I know that short of a labor is very uncommon -especially for a first birth- and while I was so happy after it ended, I think I would have been much better [less profane/ terrifying] if I'd had time and some lighter contractions to lead up to it. To anyone planning a natural birth: If I can do it you definitely can, just be as mentally prepared as possible.

By the way, her name is Bayard McConnell, nickname Bay. We love her!

17 September 2010

One of Those Surveys

I figured this can serve as an intro post, since I would never get around to doing one otherwise and it would be really boring because I wouldn't know what to say. The reason the blog is called XIXMMX is because I'm the worst at coming up with titles for things. Because I knew I couldn't think of a non-embarrassing title of my own, I chose my due date [11 October 2010].

Anyway, I saw one of these surveys on another blog and decided that since I won't be knocked up much longer, I might as well be cheesy and fill it out.

How far along? I'll be 37 weeks on Monday.

How big is baby? At my ultrasound this week, they estimated 18+ inches long and 5 pounds, 11 ounces.

Maternity clothes? No, I think I lucked out big time with that. I didn't want to waste money on clothes I'd never wear again unless I had to, so I have a Bella Band and that's it. Luckily, I don't normally wear supertight stripper clothes, so everything still fits [with the exception of a few shorts that won't button]. I could even button and zip up my JBrand legging jeans on Monday!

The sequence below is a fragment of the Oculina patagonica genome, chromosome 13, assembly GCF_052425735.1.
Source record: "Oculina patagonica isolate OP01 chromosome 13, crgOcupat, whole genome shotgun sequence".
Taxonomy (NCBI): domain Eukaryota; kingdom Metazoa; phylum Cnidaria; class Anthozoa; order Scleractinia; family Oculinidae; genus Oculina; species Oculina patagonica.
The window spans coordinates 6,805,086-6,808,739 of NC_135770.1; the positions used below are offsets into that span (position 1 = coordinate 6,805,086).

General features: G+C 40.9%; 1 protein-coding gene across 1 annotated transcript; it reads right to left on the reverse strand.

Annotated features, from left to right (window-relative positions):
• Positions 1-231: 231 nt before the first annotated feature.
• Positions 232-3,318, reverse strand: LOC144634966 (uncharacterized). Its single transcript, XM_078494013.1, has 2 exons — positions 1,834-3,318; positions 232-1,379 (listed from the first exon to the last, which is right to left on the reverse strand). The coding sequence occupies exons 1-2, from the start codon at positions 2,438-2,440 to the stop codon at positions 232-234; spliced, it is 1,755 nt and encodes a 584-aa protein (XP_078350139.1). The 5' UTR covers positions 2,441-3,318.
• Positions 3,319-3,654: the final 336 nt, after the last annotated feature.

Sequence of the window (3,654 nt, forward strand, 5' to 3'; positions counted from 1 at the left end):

Stretch marks? Nope. Since everything I read said it's totally genetic, I decided not to even use lotions or anything. Nobody in my mom's family back to my great-grandmother had stretch marks, so I figured I'd just hope for the best.

Sleep? I'm still sleeping really soundly like I always have. The only thing is I have to deal with about 15 minutes of kicks and shifts from the baby when I lie down and then I can go to sleep. I'm hoping my deep sleeping will miraculously continue with a baby, but I'm not betting on it.

Best moment this week?
My mom and husband, S, both admitted that my vegan chocolate chip cookies are better than non-vegan ones. S hates the idea of egg substitutes [I use corn starch and water for cookies] so I know he probably didn't like having to say that.

Food cravings? I have eaten the same things I ate pre-pregnancy this whole time. I was actually hoping for some weird cravings but I have always had a few strange food habits so maybe I was already ahead of myself.

Gender? We will find out when the baby gets here. I'm not sure why not knowing elicits such strong opinions from people, but it's driving almost everyone else crazy. Oddly, I generally hate surprises but I never even considered finding out the sex of the baby.

Also, strangers keep coming up to me out of nowhere and telling me what the baby will be. All of them have guessed girl so far but my mom is really hoping for a boy. There are only girls between her and my uncle and on my dad's side there are 8 girls and only 2 boys. Nearly everyone I know who has had or is having a baby this year is having a boy so I don't know what that means for my odds either way.